If you ever wanted to get some insight into the behind the scenes of Who We Be – Joel and Safiya are definitely two people that could shine a light on it.
Who We Be is a machine with many moving parts – and a lot of that work is done behind the scenes by people like Joel Borquaye and Safiya Lambie-Knight, whose roles (although very different) bring their respective expertise to make Who We Be the cultural staple that it is today. Here is what Joel and Safiya had to say.
Zweli: Please could you just give a brief introduction to yourselves?
Joel: You go first [laughs]
Saf: [laughs] Hi, I’m Saf. I am the lead for the Artists & Label Partnerships team at Spotify in the UK and Ireland. I look after our relationships with labels, distributors, artists, and managers. Our team is responsible for all partnership opportunities so any campaigns, marketing – basically anything you see that’s artist-led on platform – we’re responsible for. Previously I was lead for Black Music in the UK, so I worked closely with Joel across all of our relationships specifically across Hip-Hop, R&B (and the subgenres within it) as well as African and Caribbean music and culture. I’ve also led on playlist brands and Who We Be for about 3 years now.
Joel: I’m Joel, an Editor at Spotify. I’m a genre specialist- so I look after specific genres and that includes R&B, Hip-Hop, Dancehall, Afrobeats, Jazz, Soul and a few other genres as well. That involves me looking after different playlists and playlist brands at Spotify. This is predominantly for the UK and Ireland, but also in the Caribbean and West Africa.
Zweli: The two of you both have very different roles, how do they come together when working on Who We Be?
Saf: Joel looks after the playlist itself as an Editor – Who We Be is one of his key playlists. Who We Be is a flagship playlist brand, it is also the biggest playlist in the UK and Ireland for the genres it represents – and it has been since it launched. We have also created various extensions of the Who We Be brand that we built off the back of the success of the playlist over the years. We’ve done Who We Be Live events at a couple of different locations with sell out shows in London at Alexandra Palace, and in Birmingham and Manchester. We’ve done a writing camp under the Who We Be brand with our songwriter relations team, and we also launched the Who We Be Talks_ podcast which Joel and I both work across. So, the way that we work together is essentially that we support each other. We work quite closely together on the podcast, on everything really – we talk to each other a lot!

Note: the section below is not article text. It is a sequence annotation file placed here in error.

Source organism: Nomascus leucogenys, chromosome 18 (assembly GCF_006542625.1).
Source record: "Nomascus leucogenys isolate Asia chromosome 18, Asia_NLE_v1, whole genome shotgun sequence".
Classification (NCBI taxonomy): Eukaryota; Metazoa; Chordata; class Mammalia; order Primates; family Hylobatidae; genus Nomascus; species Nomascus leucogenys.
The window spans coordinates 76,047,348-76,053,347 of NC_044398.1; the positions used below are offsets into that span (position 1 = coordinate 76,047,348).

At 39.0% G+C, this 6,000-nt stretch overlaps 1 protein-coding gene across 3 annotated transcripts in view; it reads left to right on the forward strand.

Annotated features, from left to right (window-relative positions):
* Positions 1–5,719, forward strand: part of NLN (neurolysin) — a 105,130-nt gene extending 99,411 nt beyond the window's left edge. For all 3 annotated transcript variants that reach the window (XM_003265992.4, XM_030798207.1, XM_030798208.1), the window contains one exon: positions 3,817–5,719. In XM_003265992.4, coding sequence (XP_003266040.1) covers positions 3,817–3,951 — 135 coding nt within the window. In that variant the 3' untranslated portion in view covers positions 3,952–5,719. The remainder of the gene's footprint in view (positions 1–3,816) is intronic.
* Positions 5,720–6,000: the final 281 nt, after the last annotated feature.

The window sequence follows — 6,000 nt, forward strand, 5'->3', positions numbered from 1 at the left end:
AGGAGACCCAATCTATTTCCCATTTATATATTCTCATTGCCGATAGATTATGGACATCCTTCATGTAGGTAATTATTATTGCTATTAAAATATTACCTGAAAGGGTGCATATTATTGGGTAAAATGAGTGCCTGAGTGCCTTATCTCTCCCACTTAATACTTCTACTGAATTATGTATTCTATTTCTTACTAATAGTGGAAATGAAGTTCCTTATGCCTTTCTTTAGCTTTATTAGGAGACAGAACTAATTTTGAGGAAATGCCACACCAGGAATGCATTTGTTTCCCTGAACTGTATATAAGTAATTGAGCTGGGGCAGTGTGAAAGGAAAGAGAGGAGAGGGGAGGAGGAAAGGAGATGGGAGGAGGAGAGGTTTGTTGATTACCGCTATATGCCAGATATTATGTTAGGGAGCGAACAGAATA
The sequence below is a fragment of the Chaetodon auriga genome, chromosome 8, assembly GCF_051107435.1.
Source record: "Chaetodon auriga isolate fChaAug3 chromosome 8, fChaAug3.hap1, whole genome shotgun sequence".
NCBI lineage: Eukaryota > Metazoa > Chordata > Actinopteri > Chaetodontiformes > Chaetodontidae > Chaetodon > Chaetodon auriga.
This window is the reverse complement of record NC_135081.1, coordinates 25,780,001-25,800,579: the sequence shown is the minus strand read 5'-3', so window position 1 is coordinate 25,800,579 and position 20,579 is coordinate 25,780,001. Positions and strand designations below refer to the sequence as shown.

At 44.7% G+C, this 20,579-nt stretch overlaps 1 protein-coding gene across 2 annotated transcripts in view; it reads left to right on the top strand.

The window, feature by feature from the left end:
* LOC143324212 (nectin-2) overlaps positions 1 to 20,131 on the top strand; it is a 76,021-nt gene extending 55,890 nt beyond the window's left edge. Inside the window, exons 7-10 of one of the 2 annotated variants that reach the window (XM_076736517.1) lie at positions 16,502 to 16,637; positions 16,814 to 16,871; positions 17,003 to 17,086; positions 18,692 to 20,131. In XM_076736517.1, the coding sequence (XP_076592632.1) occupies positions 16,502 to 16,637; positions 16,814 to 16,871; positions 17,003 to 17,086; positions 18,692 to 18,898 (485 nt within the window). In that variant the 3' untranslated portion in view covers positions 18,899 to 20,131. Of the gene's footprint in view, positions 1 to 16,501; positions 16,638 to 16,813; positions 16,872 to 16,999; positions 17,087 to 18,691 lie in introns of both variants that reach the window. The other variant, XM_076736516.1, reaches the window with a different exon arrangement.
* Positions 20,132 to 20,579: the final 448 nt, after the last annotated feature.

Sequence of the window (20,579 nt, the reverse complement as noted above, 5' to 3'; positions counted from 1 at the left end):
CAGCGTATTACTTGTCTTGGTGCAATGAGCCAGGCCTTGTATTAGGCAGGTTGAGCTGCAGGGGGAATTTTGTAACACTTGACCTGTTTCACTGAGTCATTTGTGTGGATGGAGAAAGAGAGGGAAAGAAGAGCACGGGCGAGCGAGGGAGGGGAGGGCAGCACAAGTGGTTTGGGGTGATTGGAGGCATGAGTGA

Zweli: Joel, tell me a little bit more about the playlist side of things.
Joel: The Who We Be brand was created by Austin Daboh in 2016 and since its creation it has been constantly evolving. Who We Be is a representation of Black British culture and within the culture we listen to an array of different genres such as Dancehall, Afrobeats, Hip-Hop, and R&B. So now there’s more of a collection of genres within that list from the UK as well as the Caribbean and Africa as that’s what best represents the culture here in the UK.
Zweli: Something you both mentioned is accurate representations of culture specifically in the UK, how do you guys stay on top of making sure that’s what you’re delivering?
Joel: We’re very blessed to be a part of the culture and having grown up in it we have that first hand experience as well. So not only can we draw from the audience, in some respects we’re also a part of that same audience. I make sure I’m going to all the relevant events and festivals when things are open. And when not, making sure we’re part of the conversation – for example our partnership with No Signal showed that we were really first out of the gate. That’s because before anything we’re fans which keeps us on top of stuff.
We do our research, making sure we’re trying to find and champion new artists. But also, that when we find these new artists we amplify them. It’s also sometimes about finding something the culture doesn’t know about yet and presenting it to them and one really good example of that was S1mba with his track “Rover”. That was a Spotify for Artists story – he pitched the song, we saw it on the back end when it had no prior support or traction outside of Spotify but musically sounded like the perfect track for Who We Be . Being able to be part of that story and helping get it to an audience and having the audience accept it shows that understanding of the culture.
Saf: To add to that, we have that pitching tool which anybody can access. So basically, anybody can pitch music to us that they’re releasing – making sure we’re on top of that at all the different levels of artists as Joel said, but also making sure we do things at the right times. That means across playlists and anything we deliver we try to make it reflect what’s current. It also takes reading things and listening to things, off platform as well, is a really important part of what we do.